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Pottery, Clay and Ceramics: Drilling drainage holes

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Forum: Pottery, Clay and CeramicsReplies: 9, Views: 63
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velveteena
Seattle, WA

May 1, 2012
12:57 PM

Post #9105882

I have drilled lots of drain holes in pots, mostly successfully. The hard ceramic ones are not so easy, though, even with a bit labeled for use on glass and tile. Don't want to invest too heavily in new tools. I have just an ordinary electric drill. Which bit will work on my lovely new Chinese pots? Special techniques to avoid cracks? I know about water to cool things down, as well as taking breaks for the sake of the drill itself. Do you place tape around the intended holes? Does it matter which kind?
Plants4myPots
Palm Bay, FL
(Zone 9b)

May 1, 2012
4:05 PM

Post #9106133

You're probably familiar with these bits, since you say you've drilled before...
http://image.made-in-china.com/2f0j00MvFafuRCgYbB/Glass-Tile-Drill-Bit-TWD00023-.jpg

They work the best, and work in most any decent drill. The best recommendation I have to avoid cracks or chipping your rims is to fold a big old towel and put that on the ground, and invert your pot on it. That will help avoid accidentally damaging the pot during drilling. The hard ceramic ones are just that, hard ceramic. They're glazed and fired to higher temperatures than terracotta, which makes them harder to drill through, but it's the same process that you have to use...

Tape isn't going to do anything to prevent cracking. Well, maybe on drywall in your house when you hang a picture, but not when drilling through ceramic. If the clay is gonna crack, it's gonna crack. Also, the heat that the drill and ceramic generates can crack the pot, but, the water isn't JUST to keep the clay and the drill cool. It acts as a lubricant, and helps prevent the cracks as well by lubricating the drill bit and the ceramic.

Hope your pots come out well!
imapigeon
Gilroy (Sunset Z14), CA
(Zone 9a)

May 1, 2012
4:58 PM

Post #9106208

Yep----all of the above!!
denimangle
Oakwood (Butler,TX), TX
(Zone 8b)

May 6, 2012
7:31 PM

Post #9113294

use water . take some silacone and make a dam around where you want to drill add water drill keep adding water as needed
velveteena
Seattle, WA

June 12, 2012
9:04 PM

Post #9163019

I appreciate all your input---wonder if I have the patience to take this on. I have in the past planted things that LIKE to sit in undrained water. One was some kind of really cute curly reed. Another was some kind of floaty stuff from a neat water garden place near Costco in Seattle. If anyone wants to go there, it's on Brandon Street off 4th Ave S. HUGE collection of koi---all sorts and sizes and prices. Also water plants.Think I'll go there again myself. Meanwhile, any suggestions for such plants? I can't do an entire ecosystem with frogs and fish, just plants. Sun or shade? Winter survivable? So far I have just been collecting rain water for my other pots, but they are better than that...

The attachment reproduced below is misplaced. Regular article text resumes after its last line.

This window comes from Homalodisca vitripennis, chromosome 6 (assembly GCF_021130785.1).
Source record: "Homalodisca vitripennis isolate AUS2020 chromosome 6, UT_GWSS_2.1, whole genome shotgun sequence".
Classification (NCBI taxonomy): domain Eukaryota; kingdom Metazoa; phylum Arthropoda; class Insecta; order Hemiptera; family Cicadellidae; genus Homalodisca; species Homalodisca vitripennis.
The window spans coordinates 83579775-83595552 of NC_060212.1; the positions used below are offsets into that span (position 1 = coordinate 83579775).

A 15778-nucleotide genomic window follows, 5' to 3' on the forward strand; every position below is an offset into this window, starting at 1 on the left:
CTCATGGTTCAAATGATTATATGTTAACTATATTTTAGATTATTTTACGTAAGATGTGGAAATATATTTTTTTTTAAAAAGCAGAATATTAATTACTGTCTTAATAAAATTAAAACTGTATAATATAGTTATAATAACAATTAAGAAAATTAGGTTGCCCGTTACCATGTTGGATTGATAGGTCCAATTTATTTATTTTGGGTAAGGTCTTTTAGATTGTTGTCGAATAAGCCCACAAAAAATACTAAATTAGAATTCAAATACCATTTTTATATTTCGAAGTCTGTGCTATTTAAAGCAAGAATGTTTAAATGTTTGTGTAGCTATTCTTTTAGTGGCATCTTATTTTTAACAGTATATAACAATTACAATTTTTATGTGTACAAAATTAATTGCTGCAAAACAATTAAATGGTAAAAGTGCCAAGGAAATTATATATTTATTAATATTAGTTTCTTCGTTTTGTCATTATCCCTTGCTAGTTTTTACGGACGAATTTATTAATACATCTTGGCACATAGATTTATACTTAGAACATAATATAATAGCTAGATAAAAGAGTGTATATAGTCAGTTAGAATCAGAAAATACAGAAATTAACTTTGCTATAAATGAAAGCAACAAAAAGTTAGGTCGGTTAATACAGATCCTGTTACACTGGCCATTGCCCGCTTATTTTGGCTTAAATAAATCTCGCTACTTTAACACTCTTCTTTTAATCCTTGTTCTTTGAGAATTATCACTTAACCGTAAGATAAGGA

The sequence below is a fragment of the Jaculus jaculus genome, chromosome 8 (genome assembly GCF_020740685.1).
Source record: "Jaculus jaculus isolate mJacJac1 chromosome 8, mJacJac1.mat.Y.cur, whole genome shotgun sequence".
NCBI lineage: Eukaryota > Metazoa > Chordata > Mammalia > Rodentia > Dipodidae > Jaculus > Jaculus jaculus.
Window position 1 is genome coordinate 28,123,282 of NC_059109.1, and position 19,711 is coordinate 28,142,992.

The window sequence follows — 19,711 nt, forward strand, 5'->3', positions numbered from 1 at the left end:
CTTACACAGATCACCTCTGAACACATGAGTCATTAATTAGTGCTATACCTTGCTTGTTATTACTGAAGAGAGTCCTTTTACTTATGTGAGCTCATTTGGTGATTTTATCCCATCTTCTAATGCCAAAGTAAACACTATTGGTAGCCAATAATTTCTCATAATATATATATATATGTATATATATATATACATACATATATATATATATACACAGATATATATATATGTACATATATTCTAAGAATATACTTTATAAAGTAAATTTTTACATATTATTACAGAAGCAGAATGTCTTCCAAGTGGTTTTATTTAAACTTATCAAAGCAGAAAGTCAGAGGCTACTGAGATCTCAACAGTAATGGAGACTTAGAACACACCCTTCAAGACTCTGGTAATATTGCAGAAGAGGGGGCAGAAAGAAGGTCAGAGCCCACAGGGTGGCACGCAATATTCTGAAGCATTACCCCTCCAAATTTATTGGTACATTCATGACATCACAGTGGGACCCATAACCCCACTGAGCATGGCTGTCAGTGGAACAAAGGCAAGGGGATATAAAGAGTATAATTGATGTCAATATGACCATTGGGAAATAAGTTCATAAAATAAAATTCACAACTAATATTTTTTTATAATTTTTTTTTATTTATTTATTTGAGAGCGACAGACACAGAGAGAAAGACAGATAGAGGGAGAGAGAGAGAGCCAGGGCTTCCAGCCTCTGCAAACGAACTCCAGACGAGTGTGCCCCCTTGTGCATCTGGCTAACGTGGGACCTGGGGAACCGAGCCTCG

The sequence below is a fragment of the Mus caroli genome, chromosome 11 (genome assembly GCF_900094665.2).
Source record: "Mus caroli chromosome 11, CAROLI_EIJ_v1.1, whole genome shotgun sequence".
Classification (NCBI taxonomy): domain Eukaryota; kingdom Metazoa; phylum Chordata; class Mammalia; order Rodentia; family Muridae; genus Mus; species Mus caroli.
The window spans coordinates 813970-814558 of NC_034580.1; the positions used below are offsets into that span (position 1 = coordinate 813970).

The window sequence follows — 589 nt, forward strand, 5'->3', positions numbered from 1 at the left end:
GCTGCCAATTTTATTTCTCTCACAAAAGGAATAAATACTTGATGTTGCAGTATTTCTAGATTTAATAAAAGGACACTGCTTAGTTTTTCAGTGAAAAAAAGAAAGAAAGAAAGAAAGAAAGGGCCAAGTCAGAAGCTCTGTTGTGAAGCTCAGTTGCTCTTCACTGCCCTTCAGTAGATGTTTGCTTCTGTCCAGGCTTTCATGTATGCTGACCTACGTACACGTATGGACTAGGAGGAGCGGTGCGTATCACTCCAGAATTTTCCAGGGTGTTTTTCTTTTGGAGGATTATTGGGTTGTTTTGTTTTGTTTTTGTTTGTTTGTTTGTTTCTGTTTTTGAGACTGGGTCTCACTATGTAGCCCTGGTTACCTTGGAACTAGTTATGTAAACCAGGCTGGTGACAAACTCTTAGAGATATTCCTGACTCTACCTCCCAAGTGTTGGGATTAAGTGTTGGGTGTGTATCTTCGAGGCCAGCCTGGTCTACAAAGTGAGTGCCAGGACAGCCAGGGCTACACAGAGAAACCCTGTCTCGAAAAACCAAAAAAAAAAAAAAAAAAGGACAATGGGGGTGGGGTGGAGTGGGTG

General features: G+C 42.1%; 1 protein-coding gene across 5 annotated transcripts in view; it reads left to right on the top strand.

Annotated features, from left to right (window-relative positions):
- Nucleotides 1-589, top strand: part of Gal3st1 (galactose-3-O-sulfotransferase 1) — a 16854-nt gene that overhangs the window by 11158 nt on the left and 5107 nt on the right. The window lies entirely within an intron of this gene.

imapigeon
Gilroy (Sunset Z14), CA
(Zone 9a)

June 13, 2012
9:43 AM

Post #9163550

Depending on the size of the pot: lotus, horsetail, papyrus, Louisiana iris, azolla, water lettuce, water hyacinth, miniature water lilies. Ummm...there's a beautiful little plant that has a white fragrant flower---snowflake something? Too hot here for me to keep it alive, but it might do really well there. Add a few mosquito fish and a couple of goldfish, and voila, you you have yourself a mini-water garden!
velveteena
Seattle, WA

July 1, 2012
2:51 PM

Post #9188970

Hey, Pigeon! I wonder how my four cats would get along with the fish, not to mention the darned raccoons! But the plants would be wonderful, I'm sure. Did not know it got that hot in Gilroy---too far inland get be cooled by the ocean?
imapigeon
Gilroy (Sunset Z14), CA
(Zone 9a)

July 3, 2012
5:41 PM

Post #9191927

Flashing Christmas lights (the random kind) will foil the raccoons. Their eyes are so sensitive to light that they can't adjust. I learned this quite by accident, and they still avoid our pond, even though the lights actually have been gone for years...LOL!

When there's a high pressure ridge that keeps the Pacific fog from coming in, it can routinely get to 105 and we've seen as hot as 112 here. But when the offshores (or onshores, I can never remember which) push the fog over the Santa Cruz mountains, sometimes it doesn't burn off till noon. Then it only gets to 85 or so, and the mornings are wonderful for working in the garden! When I wake up in the summer and see blue sky, it's not a pretty sight.
velveteena
Seattle, WA

August 23, 2012
8:38 PM

Post #9251822

Hey, pigeon. We just got over our heat wave here, and I'm starting to come back to life. How great to learn about the flashing lights! I bought some pretty tacky solar lights after the Fourth that alternate between red and blue. Maybe that would work. Today I bought a fragrant white water plant that the lady called called Hawthorne.The Latin name started with an A and was quite long. I do have a water plant book around here somewhere...this one is supposed to be a winter bloomer, so I'll return to Oasis for a lily in the Spring.
imapigeon
Gilroy (Sunset Z14), CA
(Zone 9a)

August 24, 2012
8:07 AM

Post #9252123

Yes, water hawthorne is the one I was thinking of, and it's wonderful! It's like a winter-blooming lily, and the flowers are really fragrant.
I'm not sure those LED solar lights change color fast enough to irritate the racoons----mine, at least, sort of "flow" from one color to another. But give them a try with some feeder goldfish, and see what happens. Let us know if they work!

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